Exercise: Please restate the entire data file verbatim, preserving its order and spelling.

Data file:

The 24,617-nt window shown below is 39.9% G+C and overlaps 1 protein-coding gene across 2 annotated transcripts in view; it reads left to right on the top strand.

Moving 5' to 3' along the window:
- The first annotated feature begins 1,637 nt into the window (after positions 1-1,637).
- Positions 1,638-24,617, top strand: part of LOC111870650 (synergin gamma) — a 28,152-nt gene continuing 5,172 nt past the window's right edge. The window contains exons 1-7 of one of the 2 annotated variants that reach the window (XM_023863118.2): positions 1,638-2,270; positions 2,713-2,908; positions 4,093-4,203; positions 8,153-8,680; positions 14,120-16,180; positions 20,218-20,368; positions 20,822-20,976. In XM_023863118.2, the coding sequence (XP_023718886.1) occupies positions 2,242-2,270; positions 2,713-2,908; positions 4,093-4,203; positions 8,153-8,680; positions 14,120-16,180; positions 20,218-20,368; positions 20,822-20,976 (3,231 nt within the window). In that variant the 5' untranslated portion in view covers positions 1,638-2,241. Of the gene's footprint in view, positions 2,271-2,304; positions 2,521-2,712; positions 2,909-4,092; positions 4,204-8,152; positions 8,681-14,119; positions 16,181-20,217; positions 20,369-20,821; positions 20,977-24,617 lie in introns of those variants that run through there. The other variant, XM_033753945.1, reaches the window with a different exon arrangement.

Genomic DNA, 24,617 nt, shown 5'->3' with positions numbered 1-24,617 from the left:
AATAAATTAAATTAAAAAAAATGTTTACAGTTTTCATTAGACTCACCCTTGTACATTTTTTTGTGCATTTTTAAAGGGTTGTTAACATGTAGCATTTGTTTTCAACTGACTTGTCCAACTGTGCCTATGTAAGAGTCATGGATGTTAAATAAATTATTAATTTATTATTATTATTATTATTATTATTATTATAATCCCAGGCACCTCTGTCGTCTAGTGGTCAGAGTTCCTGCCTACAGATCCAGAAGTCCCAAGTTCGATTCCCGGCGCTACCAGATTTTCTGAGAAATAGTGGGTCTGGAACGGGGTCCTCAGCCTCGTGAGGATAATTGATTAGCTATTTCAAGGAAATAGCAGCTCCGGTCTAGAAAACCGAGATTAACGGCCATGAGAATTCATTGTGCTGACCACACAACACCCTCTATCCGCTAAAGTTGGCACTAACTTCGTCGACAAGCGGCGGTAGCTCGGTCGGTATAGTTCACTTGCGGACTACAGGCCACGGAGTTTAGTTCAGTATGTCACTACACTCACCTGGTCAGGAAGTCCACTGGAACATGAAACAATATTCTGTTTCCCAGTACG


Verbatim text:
The 24,617-nt window shown below is 39.9% G+C and overlaps 1 protein-coding gene across 2 annotated transcripts in view; it reads left to right on the top strand.

Moving 5' to 3' along the window:
- The first annotated feature begins 1,637 nt into the window (after positions 1-1,637).
- Positions 1,638-24,617, top strand: part of LOC111870650 (synergin gamma) — a 28,152-nt gene continuing 5,172 nt past the window's right edge. The window contains exons 1-7 of one of the 2 annotated variants that reach the window (XM_023863118.2): positions 1,638-2,270; positions 2,713-2,908; positions 4,093-4,203; positions 8,153-8,680; positions 14,120-16,180; positions 20,218-20,368; positions 20,822-20,976. In XM_023863118.2, the coding sequence (XP_023718886.1) occupies positions 2,242-2,270; positions 2,713-2,908; positions 4,093-4,203; positions 8,153-8,680; positions 14,120-16,180; positions 20,218-20,368; positions 20,822-20,976 (3,231 nt within the window). In that variant the 5' untranslated portion in view covers positions 1,638-2,241. Of the gene's footprint in view, positions 2,271-2,304; positions 2,521-2,712; positions 2,909-4,092; positions 4,204-8,152; positions 8,681-14,119; positions 16,181-20,217; positions 20,369-20,821; positions 20,977-24,617 lie in introns of those variants that run through there. The other variant, XM_033753945.1, reaches the window with a different exon arrangement.

Genomic DNA, 24,617 nt, shown 5'->3' with positions numbered 1-24,617 from the left:
AATAAATTAAATTAAAAAAAATGTTTACAGTTTTCATTAGACTCACCCTTGTACATTTTTTTGTGCATTTTTAAAGGGTTGTTAACATGTAGCATTTGTTTTCAACTGACTTGTCCAACTGTGCCTATGTAAGAGTCATGGATGTTAAATAAATTATTAATTTATTATTATTATTATTATTATTATTATTATAATCCCAGGCACCTCTGTCGTCTAGTGGTCAGAGTTCCTGCCTACAGATCCAGAAGTCCCAAGTTCGATTCCCGGCGCTACCAGATTTTCTGAGAAATAGTGGGTCTGGAACGGGGTCCTCAGCCTCGTGAGGATAATTGATTAGCTATTTCAAGGAAATAGCAGCTCCGGTCTAGAAAACCGAGATTAACGGCCATGAGAATTCATTGTGCTGACCACACAACACCCTCTATCCGCTAAAGTTGGCACTAACTTCGTCGACAAGCGGCGGTAGCTCGGTCGGTATAGTTCACTTGCGGACTACAGGCCACGGAGTTTAGTTCAGTATGTCACTACACTCACCTGGTCAGGAAGTCCACTGGAACATGAAACAATATTCTGTTTCCCAGTACG